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ARS Home » Southeast Area » Byron, Georgia » Fruit and Tree Nut Research » Research » Publications at this Location » Publication #186359

Title: Interaction of nickel and plant disease

item Wood, Bruce
item Reilly, Charles

Submitted to: American Phytopathological Society
Publication Type: Book / Chapter
Publication Acceptance Date: 8/5/2005
Publication Date: 5/10/2007
Citation: Wood, B.W., Reilly, C.C. 2007. Interaction of nickel and plant disease. In: Datnoff, L.E., Elmer, W.H., Huber, D.M., editors. Mineral Nutrition and Plant Disease. Minneapolis, MN: American Phytopathological Society Press. p. 217-247.

Interpretive Summary: Plant disease is a major problem in world agriculture. Economical and efficacious approaches are necessary for reducing crop susceptibility to disease. Nickel, an overlooked essential plant nutrient, has been discovered to substantially influence disease susceptibility of a wide variety of crops. Improving nickel nutrition of crops is a means of protecting crops from certain yield limiting diseases, thus potentially reducing pesticide usage and improving crop yield. This information provides farmers and gardeners novel options for reducing crop losses to disease.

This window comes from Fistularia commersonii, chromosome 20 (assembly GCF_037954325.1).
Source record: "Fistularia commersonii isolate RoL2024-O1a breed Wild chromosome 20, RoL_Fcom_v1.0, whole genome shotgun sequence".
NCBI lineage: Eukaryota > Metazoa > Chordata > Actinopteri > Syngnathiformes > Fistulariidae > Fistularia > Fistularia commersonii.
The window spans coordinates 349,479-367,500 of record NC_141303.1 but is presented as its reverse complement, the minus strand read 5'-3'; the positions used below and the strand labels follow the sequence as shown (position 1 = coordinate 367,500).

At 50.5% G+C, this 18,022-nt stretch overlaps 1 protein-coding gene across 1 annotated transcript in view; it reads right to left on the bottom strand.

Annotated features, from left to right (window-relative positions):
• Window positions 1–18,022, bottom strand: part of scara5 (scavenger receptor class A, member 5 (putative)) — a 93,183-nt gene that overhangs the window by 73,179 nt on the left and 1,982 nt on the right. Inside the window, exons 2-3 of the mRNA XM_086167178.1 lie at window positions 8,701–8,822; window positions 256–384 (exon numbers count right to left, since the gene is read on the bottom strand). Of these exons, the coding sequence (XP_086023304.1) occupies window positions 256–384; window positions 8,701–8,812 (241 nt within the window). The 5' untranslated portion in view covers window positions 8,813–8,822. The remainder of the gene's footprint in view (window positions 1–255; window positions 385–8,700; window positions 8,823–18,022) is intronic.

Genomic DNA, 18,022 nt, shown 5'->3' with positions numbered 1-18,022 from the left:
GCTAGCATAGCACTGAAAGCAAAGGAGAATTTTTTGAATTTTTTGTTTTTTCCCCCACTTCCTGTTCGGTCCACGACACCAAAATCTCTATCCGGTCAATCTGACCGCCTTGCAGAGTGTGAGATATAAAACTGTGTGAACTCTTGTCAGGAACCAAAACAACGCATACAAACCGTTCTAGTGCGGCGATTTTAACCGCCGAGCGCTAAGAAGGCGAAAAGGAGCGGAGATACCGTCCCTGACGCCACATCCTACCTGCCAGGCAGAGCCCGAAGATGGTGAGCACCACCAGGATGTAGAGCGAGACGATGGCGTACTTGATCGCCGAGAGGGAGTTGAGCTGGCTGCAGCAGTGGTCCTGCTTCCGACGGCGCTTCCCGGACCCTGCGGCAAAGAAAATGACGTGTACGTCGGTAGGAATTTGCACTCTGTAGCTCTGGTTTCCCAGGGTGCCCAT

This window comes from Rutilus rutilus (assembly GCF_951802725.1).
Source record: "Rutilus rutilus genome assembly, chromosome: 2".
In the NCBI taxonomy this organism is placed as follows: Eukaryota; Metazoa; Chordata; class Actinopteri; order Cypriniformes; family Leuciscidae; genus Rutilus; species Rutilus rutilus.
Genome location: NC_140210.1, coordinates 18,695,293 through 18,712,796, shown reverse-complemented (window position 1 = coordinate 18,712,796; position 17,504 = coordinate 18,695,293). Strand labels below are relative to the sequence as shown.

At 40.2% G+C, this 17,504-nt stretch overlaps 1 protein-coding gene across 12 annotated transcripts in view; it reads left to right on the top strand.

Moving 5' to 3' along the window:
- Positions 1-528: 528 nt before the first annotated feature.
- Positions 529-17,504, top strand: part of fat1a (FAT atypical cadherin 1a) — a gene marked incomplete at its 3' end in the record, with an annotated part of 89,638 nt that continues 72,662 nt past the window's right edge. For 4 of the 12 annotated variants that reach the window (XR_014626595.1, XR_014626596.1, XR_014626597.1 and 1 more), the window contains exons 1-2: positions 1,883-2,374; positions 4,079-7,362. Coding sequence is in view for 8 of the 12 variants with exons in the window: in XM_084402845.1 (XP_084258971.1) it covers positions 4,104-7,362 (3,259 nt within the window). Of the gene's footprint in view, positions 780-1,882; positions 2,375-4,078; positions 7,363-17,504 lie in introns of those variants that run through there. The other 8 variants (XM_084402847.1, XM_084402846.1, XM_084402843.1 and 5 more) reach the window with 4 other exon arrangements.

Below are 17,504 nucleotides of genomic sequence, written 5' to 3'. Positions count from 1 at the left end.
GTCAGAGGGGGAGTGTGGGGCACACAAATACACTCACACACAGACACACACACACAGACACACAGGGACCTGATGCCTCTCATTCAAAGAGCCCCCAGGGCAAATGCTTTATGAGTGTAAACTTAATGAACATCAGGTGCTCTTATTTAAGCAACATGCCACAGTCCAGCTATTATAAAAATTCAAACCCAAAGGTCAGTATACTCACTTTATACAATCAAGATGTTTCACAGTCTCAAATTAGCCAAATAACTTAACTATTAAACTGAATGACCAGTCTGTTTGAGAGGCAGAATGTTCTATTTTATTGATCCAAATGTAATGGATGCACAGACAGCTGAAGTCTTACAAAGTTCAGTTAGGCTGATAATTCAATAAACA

Technical Abstract: It has long been recognized that mineral nutrition of host plants affects resistance to plant diseases or maladies, yet agricultural practitioners often exclude micronutrients as a husbandry strategy component even though their importance to plants for counteracting maladies, disease causing organisms, and facilitating normal plant growth and development is commonly recognized. This general disregard is especially true for nickel (Ni), the essential plant nutrient element to which the vast majority of practitioners are typically least concerned or aware. This lack of attention to Ni is largely because the amount needed to prevent deficiency is minuscule and almost all soils contain far more Ni than is typically thought necessary for satisfying plant needs. For many crop species, Ni is more appropriately described as a pico- rather than a micronutrient. The relative number of Ni atoms per unit of plant tissue is the lowest of all known essential mineral elements, with the possible exception of molybdenum. Because Ni's role as an essential mineral element in plants is a relatively recent discovery and its deficiency in real-world crop production systems was only recently documented, little is known about Ni related maladies and interactions with disease pathogens and the potential for usage of Ni as a form of biological control of microbial pests. This publication reviews the interaction of Ni with plant maladies or disease within the context of Ni deficiency. Information is presented that indicates that nickel is a key factor affecting production of secondary plant metabolites, and thus influencing plant resistance to diseases.